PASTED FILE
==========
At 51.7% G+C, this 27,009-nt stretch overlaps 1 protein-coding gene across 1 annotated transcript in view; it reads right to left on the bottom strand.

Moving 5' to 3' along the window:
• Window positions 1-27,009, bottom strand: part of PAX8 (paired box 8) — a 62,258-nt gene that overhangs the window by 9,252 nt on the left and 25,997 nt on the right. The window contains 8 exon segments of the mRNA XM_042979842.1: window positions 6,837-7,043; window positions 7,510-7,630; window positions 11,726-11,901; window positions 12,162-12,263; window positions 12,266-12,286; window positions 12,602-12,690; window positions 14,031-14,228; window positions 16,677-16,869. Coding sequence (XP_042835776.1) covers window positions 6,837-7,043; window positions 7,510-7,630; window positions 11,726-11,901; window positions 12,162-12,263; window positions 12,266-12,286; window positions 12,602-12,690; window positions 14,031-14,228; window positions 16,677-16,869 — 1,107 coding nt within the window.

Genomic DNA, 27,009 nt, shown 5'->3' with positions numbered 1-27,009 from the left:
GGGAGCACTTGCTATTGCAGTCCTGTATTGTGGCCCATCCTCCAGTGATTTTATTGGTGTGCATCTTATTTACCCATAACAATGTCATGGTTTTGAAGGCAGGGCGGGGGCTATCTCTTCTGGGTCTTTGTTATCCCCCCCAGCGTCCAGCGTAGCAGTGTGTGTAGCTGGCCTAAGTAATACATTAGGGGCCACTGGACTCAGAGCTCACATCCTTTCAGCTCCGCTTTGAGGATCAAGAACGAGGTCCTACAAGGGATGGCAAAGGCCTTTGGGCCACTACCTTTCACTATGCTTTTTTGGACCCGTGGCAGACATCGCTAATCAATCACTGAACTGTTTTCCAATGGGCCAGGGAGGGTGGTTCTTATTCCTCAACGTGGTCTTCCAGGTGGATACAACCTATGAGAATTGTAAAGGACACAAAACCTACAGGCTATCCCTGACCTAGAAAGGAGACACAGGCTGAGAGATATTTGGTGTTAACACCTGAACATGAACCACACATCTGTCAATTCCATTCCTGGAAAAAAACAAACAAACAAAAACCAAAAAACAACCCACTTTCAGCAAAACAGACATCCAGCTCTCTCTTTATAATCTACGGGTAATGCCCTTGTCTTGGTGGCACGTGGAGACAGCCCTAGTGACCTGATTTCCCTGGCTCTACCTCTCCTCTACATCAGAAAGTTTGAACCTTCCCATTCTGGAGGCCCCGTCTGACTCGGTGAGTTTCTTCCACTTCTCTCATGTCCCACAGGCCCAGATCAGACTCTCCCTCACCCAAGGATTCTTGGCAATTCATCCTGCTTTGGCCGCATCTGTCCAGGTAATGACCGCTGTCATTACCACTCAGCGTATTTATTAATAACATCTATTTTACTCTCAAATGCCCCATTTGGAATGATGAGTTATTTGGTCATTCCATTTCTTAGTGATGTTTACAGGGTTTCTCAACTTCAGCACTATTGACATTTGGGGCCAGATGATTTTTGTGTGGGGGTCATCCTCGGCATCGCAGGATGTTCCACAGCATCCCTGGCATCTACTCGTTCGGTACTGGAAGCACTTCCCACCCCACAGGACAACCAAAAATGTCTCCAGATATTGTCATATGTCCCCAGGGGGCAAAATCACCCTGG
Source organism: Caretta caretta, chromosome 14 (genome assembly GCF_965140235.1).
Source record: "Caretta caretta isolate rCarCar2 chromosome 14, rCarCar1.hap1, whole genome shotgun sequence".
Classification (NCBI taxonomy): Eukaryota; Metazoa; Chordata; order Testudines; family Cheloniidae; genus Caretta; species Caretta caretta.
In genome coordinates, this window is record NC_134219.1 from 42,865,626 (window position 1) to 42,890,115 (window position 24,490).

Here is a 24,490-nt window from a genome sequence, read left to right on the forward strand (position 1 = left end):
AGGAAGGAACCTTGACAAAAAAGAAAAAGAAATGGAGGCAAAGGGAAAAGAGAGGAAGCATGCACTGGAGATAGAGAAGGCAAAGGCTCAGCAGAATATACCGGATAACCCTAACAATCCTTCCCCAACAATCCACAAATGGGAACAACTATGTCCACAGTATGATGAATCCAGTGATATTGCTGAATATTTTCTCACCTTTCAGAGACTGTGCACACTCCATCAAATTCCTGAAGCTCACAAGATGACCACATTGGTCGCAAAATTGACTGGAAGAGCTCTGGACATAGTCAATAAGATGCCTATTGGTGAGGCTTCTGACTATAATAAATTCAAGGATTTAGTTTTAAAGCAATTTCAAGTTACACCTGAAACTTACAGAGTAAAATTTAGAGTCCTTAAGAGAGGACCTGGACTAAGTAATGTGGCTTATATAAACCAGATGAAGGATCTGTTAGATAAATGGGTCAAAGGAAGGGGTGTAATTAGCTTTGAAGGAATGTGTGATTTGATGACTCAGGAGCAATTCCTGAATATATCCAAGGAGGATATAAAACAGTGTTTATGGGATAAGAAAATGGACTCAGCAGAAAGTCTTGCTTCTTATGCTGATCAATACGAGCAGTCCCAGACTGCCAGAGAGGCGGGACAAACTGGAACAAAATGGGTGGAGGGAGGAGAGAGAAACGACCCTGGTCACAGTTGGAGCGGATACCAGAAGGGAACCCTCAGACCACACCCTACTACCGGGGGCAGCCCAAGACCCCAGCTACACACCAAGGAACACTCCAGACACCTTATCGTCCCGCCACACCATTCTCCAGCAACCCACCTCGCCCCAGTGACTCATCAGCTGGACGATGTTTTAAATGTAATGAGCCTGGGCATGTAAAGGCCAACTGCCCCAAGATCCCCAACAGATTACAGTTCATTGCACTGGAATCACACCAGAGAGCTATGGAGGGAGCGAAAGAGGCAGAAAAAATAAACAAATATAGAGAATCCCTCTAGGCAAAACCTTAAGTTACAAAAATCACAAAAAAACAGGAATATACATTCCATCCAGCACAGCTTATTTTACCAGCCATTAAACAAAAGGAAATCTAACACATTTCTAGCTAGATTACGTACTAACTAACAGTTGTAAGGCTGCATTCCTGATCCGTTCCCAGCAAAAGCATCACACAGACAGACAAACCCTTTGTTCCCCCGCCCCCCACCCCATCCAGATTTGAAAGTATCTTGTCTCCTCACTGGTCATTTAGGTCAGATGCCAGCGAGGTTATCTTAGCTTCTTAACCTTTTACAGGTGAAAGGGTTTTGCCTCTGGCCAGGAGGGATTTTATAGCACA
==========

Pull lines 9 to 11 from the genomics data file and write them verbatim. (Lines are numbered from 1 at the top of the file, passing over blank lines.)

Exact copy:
In genome coordinates, this window is record NC_134219.1 from 42,865,626 (window position 1) to 42,890,115 (window position 24,490).

Here is a 24,490-nt window from a genome sequence, read left to right on the forward strand (position 1 = left end):
AGGAAGGAACCTTGACAAAAAAGAAAAAGAAATGGAGGCAAAGGGAAAAGAGAGGAAGCATGCACTGGAGATAGAGAAGGCAAAGGCTCAGCAGAATATACCGGATAACCCTAACAATCCTTCCCCAACAATCCACAAATGGGAACAACTATGTCCACAGTATGATGAATCCAGTGATATTGCTGAATATTTTCTCACCTTTCAGAGACTGTGCACACTCCATCAAATTCCTGAAGCTCACAAGATGACCACATTGGTCGCAAAATTGACTGGAAGAGCTCTGGACATAGTCAATAAGATGCCTATTGGTGAGGCTTCTGACTATAATAAATTCAAGGATTTAGTTTTAAAGCAATTTCAAGTTACACCTGAAACTTACAGAGTAAAATTTAGAGTCCTTAAGAGAGGACCTGGACTAAGTAATGTGGCTTATATAAACCAGATGAAGGATCTGTTAGATAAATGGGTCAAAGGAAGGGGTGTAATTAGCTTTGAAGGAATGTGTGATTTGATGACTCAGGAGCAATTCCTGAATATATCCAAGGAGGATATAAAACAGTGTTTATGGGATAAGAAAATGGACTCAGCAGAAAGTCTTGCTTCTTATGCTGATCAATACGAGCAGTCCCAGACTGCCAGAGAGGCGGGACAAACTGGAACAAAATGGGTGGAGGGAGGAGAGAGAAACGACCCTGGTCACAGTTGGAGCGGATACCAGAAGGGAACCCTCAGACCACACCCTACTACCGGGGGCAGCCCAAGACCCCAGCTACACACCAAGGAACACTCCAGACACCTTATCGTCCCGCCACACCATTCTCCAGCAACCCACCTCGCCCCAGTGACTCATCAGCTGGACGATGTTTTAAATGTAATGAGCCTGGGCATGTAAAGGCCAACTGCCCCAAGATCCCCAACAGATTACAGTTCATTGCACTGGAATCACACCAGAGAGCTATGGAGGGAGCGAAAGAGGCAGAAAAAATAAACAAATATAGAGAATCCCTCTAGGCAAAACCTTAAGTTACAAAAATCACAAAAAAACAGGAATATACATTCCATCCAGCACAGCTTATTTTACCAGCCATTAAACAAAAGGAAATCTAACACATTTCTAGCTAGATTACGTACTAACTAACAGTTGTAAGGCTGCATTCCTGATCCGTTCCCAGCAAAAGCATCACACAGACAGACAAACCCTTTGTTCCCCCGCCCCCCACCCCATCCAGATTTGAAAGTATCTTGTCTCCTCACTGGTCATTTAGGTCAGATGCCAGCGAGGTTATCTTAGCTTCTTAACCTTTTACAGGTGAAAGGGTTTTGCCTCTGGCCAGGAGGGATTTTATAGCACA